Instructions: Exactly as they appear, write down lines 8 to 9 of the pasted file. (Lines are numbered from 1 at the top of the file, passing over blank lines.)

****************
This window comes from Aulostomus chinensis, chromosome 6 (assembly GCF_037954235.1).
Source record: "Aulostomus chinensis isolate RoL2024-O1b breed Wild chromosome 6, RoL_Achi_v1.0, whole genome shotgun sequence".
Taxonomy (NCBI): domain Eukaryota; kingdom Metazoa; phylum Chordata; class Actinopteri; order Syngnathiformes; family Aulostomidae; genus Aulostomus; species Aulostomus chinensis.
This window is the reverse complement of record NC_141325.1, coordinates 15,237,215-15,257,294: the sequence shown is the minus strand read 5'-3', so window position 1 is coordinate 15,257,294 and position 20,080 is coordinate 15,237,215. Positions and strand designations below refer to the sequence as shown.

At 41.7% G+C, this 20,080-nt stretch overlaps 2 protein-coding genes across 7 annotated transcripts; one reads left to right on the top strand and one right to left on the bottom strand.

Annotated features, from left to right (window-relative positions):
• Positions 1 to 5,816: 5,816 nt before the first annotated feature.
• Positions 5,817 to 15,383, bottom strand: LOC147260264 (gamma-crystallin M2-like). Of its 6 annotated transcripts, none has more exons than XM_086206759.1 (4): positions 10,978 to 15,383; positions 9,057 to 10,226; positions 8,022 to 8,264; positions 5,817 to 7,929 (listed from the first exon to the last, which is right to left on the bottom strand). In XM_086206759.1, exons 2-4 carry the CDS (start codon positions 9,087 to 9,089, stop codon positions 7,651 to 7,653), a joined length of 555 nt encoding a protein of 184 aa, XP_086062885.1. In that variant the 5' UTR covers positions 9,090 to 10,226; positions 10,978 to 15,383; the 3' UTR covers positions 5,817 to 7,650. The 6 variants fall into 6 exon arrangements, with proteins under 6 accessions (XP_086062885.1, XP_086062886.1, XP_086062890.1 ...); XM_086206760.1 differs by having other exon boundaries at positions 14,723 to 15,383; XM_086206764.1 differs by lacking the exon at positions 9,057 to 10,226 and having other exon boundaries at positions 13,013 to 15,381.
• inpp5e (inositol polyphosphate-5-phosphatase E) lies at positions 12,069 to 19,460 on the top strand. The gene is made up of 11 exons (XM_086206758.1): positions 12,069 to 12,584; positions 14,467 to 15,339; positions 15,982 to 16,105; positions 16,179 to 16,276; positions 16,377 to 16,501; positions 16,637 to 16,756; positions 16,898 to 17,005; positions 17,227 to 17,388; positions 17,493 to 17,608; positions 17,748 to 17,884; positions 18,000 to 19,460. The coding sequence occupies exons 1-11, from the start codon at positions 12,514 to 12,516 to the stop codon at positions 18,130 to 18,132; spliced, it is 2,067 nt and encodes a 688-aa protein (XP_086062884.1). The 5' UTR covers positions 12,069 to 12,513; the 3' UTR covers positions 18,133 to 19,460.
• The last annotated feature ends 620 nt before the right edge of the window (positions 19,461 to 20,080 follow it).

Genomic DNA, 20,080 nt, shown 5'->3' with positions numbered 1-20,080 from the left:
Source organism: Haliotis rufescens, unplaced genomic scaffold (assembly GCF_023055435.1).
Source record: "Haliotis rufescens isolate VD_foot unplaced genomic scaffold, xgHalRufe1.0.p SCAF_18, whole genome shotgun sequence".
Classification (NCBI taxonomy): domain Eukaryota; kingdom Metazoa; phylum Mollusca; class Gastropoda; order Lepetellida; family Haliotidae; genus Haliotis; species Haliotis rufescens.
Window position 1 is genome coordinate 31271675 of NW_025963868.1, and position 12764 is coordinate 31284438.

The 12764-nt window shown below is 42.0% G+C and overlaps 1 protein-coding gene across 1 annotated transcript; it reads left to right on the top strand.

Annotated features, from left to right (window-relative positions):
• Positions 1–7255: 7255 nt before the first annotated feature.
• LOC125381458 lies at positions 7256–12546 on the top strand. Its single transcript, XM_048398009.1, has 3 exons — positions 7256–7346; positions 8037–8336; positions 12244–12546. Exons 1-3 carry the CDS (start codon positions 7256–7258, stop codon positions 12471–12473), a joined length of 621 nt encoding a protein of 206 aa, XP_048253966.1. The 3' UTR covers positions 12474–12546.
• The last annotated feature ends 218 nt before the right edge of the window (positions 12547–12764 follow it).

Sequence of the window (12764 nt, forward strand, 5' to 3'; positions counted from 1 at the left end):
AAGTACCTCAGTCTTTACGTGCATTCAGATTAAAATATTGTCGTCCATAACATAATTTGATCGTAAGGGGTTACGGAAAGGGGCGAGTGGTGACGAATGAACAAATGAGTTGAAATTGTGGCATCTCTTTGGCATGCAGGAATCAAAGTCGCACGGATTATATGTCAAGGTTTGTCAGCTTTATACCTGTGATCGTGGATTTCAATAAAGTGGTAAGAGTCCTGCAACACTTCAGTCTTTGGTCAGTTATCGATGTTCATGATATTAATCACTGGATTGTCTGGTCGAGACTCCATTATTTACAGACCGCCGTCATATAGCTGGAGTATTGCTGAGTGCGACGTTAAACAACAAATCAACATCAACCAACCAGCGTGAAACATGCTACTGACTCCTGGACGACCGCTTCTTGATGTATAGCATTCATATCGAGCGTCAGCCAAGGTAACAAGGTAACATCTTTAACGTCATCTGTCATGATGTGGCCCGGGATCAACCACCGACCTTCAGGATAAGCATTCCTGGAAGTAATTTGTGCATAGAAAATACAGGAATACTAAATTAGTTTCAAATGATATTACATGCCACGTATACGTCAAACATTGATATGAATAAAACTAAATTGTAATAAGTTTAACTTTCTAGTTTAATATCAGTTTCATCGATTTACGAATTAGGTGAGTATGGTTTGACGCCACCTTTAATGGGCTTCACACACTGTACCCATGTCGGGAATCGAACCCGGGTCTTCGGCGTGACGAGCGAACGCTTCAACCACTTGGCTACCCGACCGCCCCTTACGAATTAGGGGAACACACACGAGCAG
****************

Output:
• Positions 5,817 to 15,383, bottom strand: LOC147260264 (gamma-crystallin M2-like). Of its 6 annotated transcripts, none has more exons than XM_086206759.1 (4): positions 10,978 to 15,383; positions 9,057 to 10,226; positions 8,022 to 8,264; positions 5,817 to 7,929 (listed from the first exon to the last, which is right to left on the bottom strand). In XM_086206759.1, exons 2-4 carry the CDS (start codon positions 9,087 to 9,089, stop codon positions 7,651 to 7,653), a joined length of 555 nt encoding a protein of 184 aa, XP_086062885.1. In that variant the 5' UTR covers positions 9,090 to 10,226; positions 10,978 to 15,383; the 3' UTR covers positions 5,817 to 7,650. The 6 variants fall into 6 exon arrangements, with proteins under 6 accessions (XP_086062885.1, XP_086062886.1, XP_086062890.1 ...); XM_086206760.1 differs by having other exon boundaries at positions 14,723 to 15,383; XM_086206764.1 differs by lacking the exon at positions 9,057 to 10,226 and having other exon boundaries at positions 13,013 to 15,381.
• inpp5e (inositol polyphosphate-5-phosphatase E) lies at positions 12,069 to 19,460 on the top strand. The gene is made up of 11 exons (XM_086206758.1): positions 12,069 to 12,584; positions 14,467 to 15,339; positions 15,982 to 16,105; positions 16,179 to 16,276; positions 16,377 to 16,501; positions 16,637 to 16,756; positions 16,898 to 17,005; positions 17,227 to 17,388; positions 17,493 to 17,608; positions 17,748 to 17,884; positions 18,000 to 19,460. The coding sequence occupies exons 1-11, from the start codon at positions 12,514 to 12,516 to the stop codon at positions 18,130 to 18,132; spliced, it is 2,067 nt and encodes a 688-aa protein (XP_086062884.1). The 5' UTR covers positions 12,069 to 12,513; the 3' UTR covers positions 18,133 to 19,460.